What makes a site sacred? The atmosphere, the setting, the priests who declared it so, or the pilgrims who trek from far away to experience a oneness with their god or gods? Maybe all of the above.
My husband and I set out from Athens for a two-day trip first to visit sacred Delphi, once considered the center of the world. The following day we would visit another sacred site, Meteora, deep in the mountains of mainland Greece. The country’s economic woes were in full view, not only in the city with its empty store fronts, but even more so in the countryside where miles of abandoned buildings, some half-built, were everywhere that cotton fields weren’t. Fluffy cotton balls from the harvest drifted alongside the road to somewhat soften the scene on the fertile Plains of Thessaly before we began a climb into the mountains where, sadly, the roadways were lined in trash.
But religious sentiment was everywhere evident with dozens of tiny models of Orthodox churches, often painted the blue and white colors of Greece, placed near dangerous roadway curves where some unfortunate motorist met with disaster, or perhaps was saved from death by a miracle. We stopped for a coffee at a roadside stop where I slipped into a nearby chapel built for travelers who paused for a prayer before continuing their journeys. I lit a tall beeswax taper to join others casting glowing light on the icons painted in rich gold, red and blue.
We’d been to Delphi some years earlier. Set high on a steep slope not far from Mt. Olympus, it had been a quiet, mystical and enchanting experience with the ancient ruins overlooking groves of olive trees sweeping down to the bright blue sea. It was easy to imagine pilgrims coming to worship Apollo or wait in trepidation for the enigmatic prophecies of the fearsome Delphic Oracle who chewed on bay leaves and inhaled gases from a cleft in the rock for inspiration.
But would she have ever dreamed of today’s mass tourism with buses lined up to disgorge passengers who only wished to climb the marble-paved path to spend five minutes taking selfies before lunch? Perhaps she did, but we were too distracted by the noise and shoving to continue beyond the pillars of the Temple of Athena to climb the top of the hill where we’d previously sat to contemplate the mysteries of the past.
Giving up, we retreated to the quiet museum where we could marvel at the fragments of the treasures that have survived invasions and looting over nearly three millenia. The wonderfully-named chryselephantine heads made of ivory and gold depicting Apollo and and a haughty-looking Artemis brought to mind how religion has informed art until recently. The ivory is blackened by burning in one of the periodic desecrations by marauders or natural disasters, giving the gods an African appearance. I wondered if Picasso had seen them.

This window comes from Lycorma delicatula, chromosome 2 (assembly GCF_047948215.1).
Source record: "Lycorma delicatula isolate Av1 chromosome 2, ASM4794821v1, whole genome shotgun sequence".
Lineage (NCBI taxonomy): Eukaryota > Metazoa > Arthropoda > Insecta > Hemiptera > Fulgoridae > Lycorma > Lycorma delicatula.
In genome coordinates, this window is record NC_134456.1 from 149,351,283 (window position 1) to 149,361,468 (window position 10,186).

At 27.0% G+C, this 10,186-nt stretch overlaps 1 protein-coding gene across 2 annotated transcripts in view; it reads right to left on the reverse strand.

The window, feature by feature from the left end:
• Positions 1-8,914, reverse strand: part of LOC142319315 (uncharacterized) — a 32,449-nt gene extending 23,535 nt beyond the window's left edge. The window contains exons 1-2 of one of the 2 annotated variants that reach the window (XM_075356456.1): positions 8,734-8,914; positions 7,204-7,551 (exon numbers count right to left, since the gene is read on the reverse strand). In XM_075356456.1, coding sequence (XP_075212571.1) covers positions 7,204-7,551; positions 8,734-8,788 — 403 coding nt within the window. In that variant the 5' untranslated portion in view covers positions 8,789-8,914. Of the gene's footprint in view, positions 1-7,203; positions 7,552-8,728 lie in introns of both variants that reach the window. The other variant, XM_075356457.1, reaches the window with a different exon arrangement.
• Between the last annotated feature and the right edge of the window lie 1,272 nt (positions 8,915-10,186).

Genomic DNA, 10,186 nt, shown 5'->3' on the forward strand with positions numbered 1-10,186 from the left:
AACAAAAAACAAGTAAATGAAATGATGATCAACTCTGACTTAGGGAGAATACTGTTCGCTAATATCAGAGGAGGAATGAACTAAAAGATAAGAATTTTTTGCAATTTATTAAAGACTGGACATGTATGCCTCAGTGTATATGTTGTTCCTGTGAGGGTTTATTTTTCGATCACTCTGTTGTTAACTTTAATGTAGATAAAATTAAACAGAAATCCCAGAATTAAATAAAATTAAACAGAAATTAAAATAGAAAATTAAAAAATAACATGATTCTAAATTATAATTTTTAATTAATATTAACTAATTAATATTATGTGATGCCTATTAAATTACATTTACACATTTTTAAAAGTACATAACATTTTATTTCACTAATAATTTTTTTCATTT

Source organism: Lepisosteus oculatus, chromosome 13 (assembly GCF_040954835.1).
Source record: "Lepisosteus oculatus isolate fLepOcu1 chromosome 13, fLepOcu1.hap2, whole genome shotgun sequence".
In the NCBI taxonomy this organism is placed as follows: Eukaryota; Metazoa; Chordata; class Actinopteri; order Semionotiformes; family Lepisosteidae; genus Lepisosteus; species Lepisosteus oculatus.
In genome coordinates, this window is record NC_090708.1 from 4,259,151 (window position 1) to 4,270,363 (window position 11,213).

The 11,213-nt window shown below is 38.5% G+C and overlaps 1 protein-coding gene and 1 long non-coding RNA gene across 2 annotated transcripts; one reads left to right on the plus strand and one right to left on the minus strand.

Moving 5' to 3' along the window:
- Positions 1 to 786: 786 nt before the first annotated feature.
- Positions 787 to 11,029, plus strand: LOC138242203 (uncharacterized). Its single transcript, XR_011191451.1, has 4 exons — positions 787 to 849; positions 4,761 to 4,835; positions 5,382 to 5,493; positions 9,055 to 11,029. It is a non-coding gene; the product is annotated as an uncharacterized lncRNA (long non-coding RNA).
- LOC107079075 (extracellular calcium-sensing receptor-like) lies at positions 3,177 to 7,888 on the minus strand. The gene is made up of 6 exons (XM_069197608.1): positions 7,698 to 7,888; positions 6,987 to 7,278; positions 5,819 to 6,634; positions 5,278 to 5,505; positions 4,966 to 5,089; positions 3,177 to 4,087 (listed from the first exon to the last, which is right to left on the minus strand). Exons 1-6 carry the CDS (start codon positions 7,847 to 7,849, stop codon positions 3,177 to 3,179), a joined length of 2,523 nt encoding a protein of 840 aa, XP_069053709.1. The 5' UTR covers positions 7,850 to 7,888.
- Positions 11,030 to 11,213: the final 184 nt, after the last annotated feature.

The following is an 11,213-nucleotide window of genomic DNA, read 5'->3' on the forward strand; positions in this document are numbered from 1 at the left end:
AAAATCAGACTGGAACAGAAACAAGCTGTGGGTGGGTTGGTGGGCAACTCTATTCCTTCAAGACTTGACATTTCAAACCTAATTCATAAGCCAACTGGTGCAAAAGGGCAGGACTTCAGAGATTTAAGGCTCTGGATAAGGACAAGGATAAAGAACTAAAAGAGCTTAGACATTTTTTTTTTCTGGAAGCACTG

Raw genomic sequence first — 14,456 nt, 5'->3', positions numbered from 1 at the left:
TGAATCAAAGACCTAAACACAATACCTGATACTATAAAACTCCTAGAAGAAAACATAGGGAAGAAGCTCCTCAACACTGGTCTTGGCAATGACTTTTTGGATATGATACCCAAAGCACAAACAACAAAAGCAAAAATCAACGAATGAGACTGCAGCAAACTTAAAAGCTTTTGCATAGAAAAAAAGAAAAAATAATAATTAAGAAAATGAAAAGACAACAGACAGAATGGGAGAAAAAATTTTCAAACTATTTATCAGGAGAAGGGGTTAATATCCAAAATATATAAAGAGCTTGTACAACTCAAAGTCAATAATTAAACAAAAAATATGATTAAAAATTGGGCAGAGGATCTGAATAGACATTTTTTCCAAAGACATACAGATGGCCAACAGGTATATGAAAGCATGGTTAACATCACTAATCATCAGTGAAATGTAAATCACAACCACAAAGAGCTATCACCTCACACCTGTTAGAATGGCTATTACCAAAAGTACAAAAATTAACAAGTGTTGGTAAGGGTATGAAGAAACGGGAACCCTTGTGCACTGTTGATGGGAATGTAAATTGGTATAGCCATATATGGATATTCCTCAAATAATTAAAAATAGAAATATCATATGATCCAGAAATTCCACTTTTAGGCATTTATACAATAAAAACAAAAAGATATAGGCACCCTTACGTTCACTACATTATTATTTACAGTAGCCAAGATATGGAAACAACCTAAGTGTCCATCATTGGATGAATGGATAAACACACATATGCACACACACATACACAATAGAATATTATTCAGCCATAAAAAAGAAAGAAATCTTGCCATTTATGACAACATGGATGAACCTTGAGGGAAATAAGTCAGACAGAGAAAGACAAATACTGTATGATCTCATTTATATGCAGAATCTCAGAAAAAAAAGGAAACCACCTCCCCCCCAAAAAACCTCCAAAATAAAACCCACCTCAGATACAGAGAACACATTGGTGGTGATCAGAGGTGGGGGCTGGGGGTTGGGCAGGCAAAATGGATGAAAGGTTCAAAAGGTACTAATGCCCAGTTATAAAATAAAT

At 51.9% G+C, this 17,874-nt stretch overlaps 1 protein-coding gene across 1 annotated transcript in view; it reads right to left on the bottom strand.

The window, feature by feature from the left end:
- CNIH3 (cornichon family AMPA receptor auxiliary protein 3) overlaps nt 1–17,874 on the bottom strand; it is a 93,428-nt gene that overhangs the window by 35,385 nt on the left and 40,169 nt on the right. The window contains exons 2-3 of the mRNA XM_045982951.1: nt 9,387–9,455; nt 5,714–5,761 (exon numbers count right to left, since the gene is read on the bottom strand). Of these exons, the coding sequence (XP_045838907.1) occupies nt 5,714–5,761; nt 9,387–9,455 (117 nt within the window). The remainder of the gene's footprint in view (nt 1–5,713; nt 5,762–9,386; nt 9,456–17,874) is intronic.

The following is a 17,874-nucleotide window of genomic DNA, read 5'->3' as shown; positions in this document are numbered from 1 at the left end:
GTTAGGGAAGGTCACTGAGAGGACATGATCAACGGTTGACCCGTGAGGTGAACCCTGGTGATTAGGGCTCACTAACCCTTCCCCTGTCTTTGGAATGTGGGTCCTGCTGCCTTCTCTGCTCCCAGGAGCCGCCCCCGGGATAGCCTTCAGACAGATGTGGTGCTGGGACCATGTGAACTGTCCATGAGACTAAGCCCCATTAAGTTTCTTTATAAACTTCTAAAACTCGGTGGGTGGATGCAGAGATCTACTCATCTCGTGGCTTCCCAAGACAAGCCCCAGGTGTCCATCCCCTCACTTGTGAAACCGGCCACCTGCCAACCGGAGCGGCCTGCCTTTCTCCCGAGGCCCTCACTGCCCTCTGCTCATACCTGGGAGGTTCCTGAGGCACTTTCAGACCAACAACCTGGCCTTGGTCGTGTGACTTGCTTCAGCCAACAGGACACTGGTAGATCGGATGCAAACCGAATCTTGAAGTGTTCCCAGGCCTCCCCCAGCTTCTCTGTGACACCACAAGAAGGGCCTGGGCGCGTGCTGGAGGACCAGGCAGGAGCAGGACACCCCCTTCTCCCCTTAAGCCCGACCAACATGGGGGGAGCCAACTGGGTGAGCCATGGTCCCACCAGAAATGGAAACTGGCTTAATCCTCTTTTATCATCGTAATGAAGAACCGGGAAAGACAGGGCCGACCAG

Nearby, is another treasure: pieces of a gold and silver life-size bull. Other rooms hold statuary, building fragments, curious egg-shaped pieces that represent the navel or center of the Greek world, and a gigantic sphinx.
And no one who has ever seen The Charioteer can forget the perfect serenity of the slender young man as he holds the reins to guide his horses to victory.
But my favorite is the small bowl finely painted with a scene of Apollo, the god of the sun, healing, music, and poetry, holding his lyre and pouring a libation while a sacred raven perched on a branch listens. What ancient tune did the god play? If we could hear it now, would we feel close to a sacred state?
Oracles & sibyls, those fascinating forecasters, were popular with ancient Greeks and Romans who wanted to learn their fates. I’m never quite clear on the difference between the two but my classical dictionary says that an oracle transmits the response of a god to a question asked by a worshipper. A sibyl was a female prophet who didn’t need a god to get involved in the process.
One of the most memorable days I ever spent immersed in the ancient world was a visit to Delphi, dedicated to Apollo and home of the Delphic Oracle, called Pythia, by tradition a local woman over age 50. The area was a center of worship before the first millennium BC and was still in operation in 385 AD when Emperor Theodosius abolished it. The site, not far from Athens, retains an aura of mystery because of the beauty of its surroundings and the evocative ruins of temples in the Sacred Precinct. This most famous shrine to Apollo rests on Mount Parnassus’ steep slopes. The location was considered to be the center of the earth and was therefore sacred to the god as well as home to the muses, personifications of poetry, music and learning.